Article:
I’ve been meaning to cover this subject for a while now and since I’m in the midst of a #madwriting session then now’s the perfect time.
As all you tweeters know there is a 140 character limit on tweets. So, there are a couple ways you can maximize the effectiveness of your tweets so you don’t waste space and so you allow for retweets.
Basic Syntax for Tweeting Links
This post is only referring to tweets with links. The links can be to anything, including a picture.
First, shorten the links. Either use a link shortener like Bitly or use the shortener that comes with your Twitter client, such as Hootsuite. The length of the link is counted in your character count.
Second, the syntax. I see many tweets that are confusing and way too wordy. In most cases you don’t want to repeat the title of whatever it is you are tweeting because it’s too long. Abbreviate the title so the tweet can get out there and people can see it. Here is a basic syntax that I use:
[title] [link] from [credit twitter handle if known] [extra hashtags]
So, the title, as I said, is the title of the article, blog post, whatever, that you are tweeting. Shorten it if you can and add hashtags to words that make sense. I’ve seen a number of archaeology tweets that have “archaeology” in the title and then “#archaeology” at the end of the tweet. Nice job. You just wasted twelve of your characters. Sometimes I’ll even change the title from “archaeologists” to “archaeology” just so I can hashtag it. No one cares that the sentence doesn’t make grammatical sense. It’s Twitter: nothing makes grammatical sense.
If I know the twitter handle of the person I’m either retweeting or the author of the article I’m tweeting then I credit them in the tweet. It’s the right thing to do if you can afford the characters.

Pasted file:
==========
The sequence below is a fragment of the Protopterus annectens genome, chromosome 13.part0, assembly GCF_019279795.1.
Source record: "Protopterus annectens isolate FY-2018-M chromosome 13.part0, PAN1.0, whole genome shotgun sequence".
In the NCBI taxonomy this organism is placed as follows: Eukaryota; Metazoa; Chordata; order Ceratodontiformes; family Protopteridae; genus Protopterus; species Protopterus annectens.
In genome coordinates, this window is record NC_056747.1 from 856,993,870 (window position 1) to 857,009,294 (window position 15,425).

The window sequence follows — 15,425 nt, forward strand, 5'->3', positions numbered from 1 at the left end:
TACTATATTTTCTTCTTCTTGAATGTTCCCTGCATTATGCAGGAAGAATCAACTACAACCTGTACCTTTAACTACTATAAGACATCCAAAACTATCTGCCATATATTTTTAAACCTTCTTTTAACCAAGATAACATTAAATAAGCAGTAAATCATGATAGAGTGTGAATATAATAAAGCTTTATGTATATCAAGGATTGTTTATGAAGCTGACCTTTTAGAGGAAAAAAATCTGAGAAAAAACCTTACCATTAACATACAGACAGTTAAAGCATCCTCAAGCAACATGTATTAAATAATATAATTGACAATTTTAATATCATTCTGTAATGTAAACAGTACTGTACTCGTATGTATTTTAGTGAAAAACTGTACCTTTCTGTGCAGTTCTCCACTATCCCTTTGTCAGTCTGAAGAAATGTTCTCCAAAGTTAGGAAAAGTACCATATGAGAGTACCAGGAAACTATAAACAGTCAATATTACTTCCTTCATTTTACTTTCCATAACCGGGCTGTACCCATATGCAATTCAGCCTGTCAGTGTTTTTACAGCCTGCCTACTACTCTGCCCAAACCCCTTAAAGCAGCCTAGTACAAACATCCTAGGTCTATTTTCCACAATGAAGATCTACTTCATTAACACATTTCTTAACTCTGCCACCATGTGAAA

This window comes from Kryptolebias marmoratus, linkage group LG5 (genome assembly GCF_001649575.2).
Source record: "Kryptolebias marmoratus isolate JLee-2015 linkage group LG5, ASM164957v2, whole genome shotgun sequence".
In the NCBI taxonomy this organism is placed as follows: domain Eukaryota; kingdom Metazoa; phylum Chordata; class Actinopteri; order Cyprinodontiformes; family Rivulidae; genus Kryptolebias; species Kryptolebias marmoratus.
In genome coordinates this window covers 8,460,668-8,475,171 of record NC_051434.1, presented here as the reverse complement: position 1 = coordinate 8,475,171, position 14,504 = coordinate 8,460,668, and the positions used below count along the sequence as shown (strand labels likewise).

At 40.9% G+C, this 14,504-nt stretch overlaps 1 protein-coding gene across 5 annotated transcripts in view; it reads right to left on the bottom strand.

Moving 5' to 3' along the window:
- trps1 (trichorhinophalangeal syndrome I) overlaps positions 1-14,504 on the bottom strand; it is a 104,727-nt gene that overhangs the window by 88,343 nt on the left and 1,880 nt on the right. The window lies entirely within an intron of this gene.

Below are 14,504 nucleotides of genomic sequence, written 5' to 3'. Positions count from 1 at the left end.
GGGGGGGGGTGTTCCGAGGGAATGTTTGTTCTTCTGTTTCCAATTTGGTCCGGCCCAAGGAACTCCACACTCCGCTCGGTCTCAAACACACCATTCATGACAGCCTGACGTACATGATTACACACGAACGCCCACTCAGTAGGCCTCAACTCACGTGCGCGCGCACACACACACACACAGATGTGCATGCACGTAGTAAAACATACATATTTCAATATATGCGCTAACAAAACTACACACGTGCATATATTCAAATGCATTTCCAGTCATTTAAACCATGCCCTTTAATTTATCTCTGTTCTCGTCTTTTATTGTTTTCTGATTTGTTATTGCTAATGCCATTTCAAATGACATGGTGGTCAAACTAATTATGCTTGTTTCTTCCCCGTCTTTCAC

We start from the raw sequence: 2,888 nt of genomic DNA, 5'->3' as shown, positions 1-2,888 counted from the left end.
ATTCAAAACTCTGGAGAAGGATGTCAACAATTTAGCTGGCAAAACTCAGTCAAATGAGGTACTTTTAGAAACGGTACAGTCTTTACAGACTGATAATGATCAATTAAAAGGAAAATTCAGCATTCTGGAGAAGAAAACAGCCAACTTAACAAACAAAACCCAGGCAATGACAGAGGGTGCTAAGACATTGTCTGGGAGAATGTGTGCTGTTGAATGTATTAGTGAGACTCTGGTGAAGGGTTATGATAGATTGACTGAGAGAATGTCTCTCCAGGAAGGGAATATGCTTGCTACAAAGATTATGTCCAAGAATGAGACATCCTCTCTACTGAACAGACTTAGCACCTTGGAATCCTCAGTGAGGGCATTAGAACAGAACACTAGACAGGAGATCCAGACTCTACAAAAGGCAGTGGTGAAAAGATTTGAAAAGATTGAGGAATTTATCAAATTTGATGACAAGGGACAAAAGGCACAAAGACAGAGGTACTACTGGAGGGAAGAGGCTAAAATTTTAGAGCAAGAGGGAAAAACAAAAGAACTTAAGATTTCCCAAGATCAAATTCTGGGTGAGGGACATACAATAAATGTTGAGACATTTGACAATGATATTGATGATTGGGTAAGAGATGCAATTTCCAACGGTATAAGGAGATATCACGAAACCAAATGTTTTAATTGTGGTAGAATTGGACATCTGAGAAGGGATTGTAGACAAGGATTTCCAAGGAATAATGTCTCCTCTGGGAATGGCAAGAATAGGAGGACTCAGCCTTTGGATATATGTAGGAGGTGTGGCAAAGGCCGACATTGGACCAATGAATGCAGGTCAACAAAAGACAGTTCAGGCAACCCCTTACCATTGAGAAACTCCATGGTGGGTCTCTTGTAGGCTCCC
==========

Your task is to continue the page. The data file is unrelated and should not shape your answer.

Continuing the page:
Finally, I add hashtags that couldn’t be included in the title of the article. If you don’t hashtag your tweet properly then the only people that will see it are your followers. By using the hashtag “archaeology” you have access the thousands of people, not just the few hundred that follow you.
Since you only get 140 characters and you want people to retweet (RT) your tweets for more visibility, it’s nice to leave about 15 to 20 characters to allow for that. When someone RTs you your Twitter handle is added to the tweet along with the letters “RT” and whatever the tweeter wants to add. When possible, I try to allow for the RT so someone doesn’t have to butcher my title or hashtags just to get the RT in. Again, think ahead if you want to maximize visibility.
Finally, I schedule my tweets with Hootsuite. I used to just tweet out whatever I wanted as I came across it. I would look at Google News and tweet articles as fast as I could read them. I did the same thing for the forty or fifty blogs that I read every week. The result was a bunch of tweets in a short span of time. That’s not a big deal if you are posting to a little-used stream like the #crmarch one. Someone can look at that and see tweets going back several days in pretty short order. If you’re posting to #archaeology, though, someone probably won’t see all your tweets. There are several hundred tweets a day to that link and it’s impossible to see them all. By spacing out your tweets you ensure that more people will see them.
Also, I usually schedule all of my retweet thank you’s for one time in the evening. It’s usually about 6:30pm. I like people to know that I appreciate the RT and that it didn’t go for nothing. Personalize the RT too. Don’t just include a list of names in the thank you tweet. I guess you can if you have a lot to deal with, but, personalize it if you have the time.
So that’s tweeting in a nutshell. I’ll have another post like this about tweeting from a conference. It’s quite different and I see many confusing tweets. If we can agree on a standard then people can more easily follow conferences.
Also, I'm not trying to tell EVERYONE how to tweet. I just want people that tweet out blog posts, news articles, and other informative material to reach a wider audience, and, in my experience this works.
Follow me on Twitter @archeowebby and @digtechllc.
Thanks for reading and I’ll see you in the field!